How it works[edit]

4-1000A 1 KW power tetrode in an amateur radio transmitter

The tetrode has four concentric electrodes: the cathode, a narrow tube down the center, heated by a heating element; two grids, the control grid and screen grid, consisting of wire screens surrounding the cathode; and the plate (anode), a metal cylinder surrounding the grids. It functions similarly to the triode, from which it evolved. A separate current through the heater heats the cathode, which causes it to emit electrons into the tube. A positive voltage is applied between the plate and cathode, causing a flow of electrons from cathode to plate through the two grids. A varying voltage applied to the grid nearest the cathode, the control grid, can control this current, causing variations in the plate current. With a resistive load in the plate circuit, the varying current will result in a varying voltage at the plate. With proper biasing, this voltage will be an amplified (but inverted) version of the AC voltage applied to the control grid, thus the tetrode can provide voltage gain.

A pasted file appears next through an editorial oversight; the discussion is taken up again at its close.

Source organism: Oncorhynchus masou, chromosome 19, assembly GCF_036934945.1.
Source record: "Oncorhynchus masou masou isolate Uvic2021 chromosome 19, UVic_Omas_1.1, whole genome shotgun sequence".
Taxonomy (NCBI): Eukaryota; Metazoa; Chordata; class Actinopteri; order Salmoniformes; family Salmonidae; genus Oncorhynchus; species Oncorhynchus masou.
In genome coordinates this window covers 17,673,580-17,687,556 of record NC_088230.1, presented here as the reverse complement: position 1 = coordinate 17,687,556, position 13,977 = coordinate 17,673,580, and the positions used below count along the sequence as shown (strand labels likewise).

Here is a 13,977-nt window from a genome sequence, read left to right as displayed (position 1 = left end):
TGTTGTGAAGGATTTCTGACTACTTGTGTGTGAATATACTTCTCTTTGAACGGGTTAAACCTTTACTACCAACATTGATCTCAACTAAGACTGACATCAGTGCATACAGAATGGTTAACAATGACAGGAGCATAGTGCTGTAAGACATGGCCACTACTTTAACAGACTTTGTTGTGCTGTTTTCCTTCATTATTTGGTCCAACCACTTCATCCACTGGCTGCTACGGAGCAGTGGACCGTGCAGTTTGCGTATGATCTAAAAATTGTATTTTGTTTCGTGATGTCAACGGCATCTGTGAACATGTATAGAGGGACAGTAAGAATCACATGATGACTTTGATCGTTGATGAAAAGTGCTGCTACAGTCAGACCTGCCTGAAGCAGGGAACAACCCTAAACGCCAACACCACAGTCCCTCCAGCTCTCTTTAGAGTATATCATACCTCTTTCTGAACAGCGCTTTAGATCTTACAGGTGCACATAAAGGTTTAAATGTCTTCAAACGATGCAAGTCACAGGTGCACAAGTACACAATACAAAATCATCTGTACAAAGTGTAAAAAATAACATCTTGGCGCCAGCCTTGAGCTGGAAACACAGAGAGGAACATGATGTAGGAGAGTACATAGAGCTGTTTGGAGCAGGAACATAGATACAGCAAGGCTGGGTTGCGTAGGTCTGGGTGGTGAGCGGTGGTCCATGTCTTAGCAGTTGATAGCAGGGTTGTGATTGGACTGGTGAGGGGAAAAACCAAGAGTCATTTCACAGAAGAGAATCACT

The tetrode was developed to correct deficiencies in the triode tube. In the triode, the control grid was next to the plate. Capacitance between these two electrodes caused instability and oscillation, and several undesirable effects. To reduce this capacitance, a second grid was added between the control grid and the plate to make the tetrode.

Screen grid[edit]

The Marconi-Osram S625, the first commercially produced screen grid tube which came out 1926. The screen is a cylinder with a metal gauze face that completely surrounds the plate, and the tube is double-ended, with the plate terminal at one end and the grid at the other, to improve isolation between the electrodes.